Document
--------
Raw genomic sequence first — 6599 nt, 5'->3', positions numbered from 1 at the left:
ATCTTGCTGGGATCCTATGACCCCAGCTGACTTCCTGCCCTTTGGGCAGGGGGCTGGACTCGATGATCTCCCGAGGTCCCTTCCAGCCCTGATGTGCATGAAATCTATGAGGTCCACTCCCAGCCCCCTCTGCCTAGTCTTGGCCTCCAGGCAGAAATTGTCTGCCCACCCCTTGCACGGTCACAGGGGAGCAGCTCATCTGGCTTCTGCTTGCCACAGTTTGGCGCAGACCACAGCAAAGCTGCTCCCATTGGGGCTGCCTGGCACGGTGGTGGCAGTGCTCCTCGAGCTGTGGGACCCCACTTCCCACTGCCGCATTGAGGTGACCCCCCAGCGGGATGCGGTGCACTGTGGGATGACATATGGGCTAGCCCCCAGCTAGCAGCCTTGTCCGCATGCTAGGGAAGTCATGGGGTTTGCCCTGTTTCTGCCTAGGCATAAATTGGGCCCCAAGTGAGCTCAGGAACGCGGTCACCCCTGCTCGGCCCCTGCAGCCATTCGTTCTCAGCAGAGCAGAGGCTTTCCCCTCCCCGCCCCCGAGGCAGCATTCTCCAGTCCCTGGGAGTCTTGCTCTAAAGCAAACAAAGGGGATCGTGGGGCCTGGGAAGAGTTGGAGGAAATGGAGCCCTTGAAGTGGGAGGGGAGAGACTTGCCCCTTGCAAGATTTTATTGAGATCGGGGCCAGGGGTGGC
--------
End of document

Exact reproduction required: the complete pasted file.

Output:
Raw genomic sequence first — 6599 nt, 5'->3', positions numbered from 1 at the left:
ATCTTGCTGGGATCCTATGACCCCAGCTGACTTCCTGCCCTTTGGGCAGGGGGCTGGACTCGATGATCTCCCGAGGTCCCTTCCAGCCCTGATGTGCATGAAATCTATGAGGTCCACTCCCAGCCCCCTCTGCCTAGTCTTGGCCTCCAGGCAGAAATTGTCTGCCCACCCCTTGCACGGTCACAGGGGAGCAGCTCATCTGGCTTCTGCTTGCCACAGTTTGGCGCAGACCACAGCAAAGCTGCTCCCATTGGGGCTGCCTGGCACGGTGGTGGCAGTGCTCCTCGAGCTGTGGGACCCCACTTCCCACTGCCGCATTGAGGTGACCCCCCAGCGGGATGCGGTGCACTGTGGGATGACATATGGGCTAGCCCCCAGCTAGCAGCCTTGTCCGCATGCTAGGGAAGTCATGGGGTTTGCCCTGTTTCTGCCTAGGCATAAATTGGGCCCCAAGTGAGCTCAGGAACGCGGTCACCCCTGCTCGGCCCCTGCAGCCATTCGTTCTCAGCAGAGCAGAGGCTTTCCCCTCCCCGCCCCCGAGGCAGCATTCTCCAGTCCCTGGGAGTCTTGCTCTAAAGCAAACAAAGGGGATCGTGGGGCCTGGGAAGAGTTGGAGGAAATGGAGCCCTTGAAGTGGGAGGGGAGAGACTTGCCCCTTGCAAGATTTTATTGAGATCGGGGCCAGGGGTGGC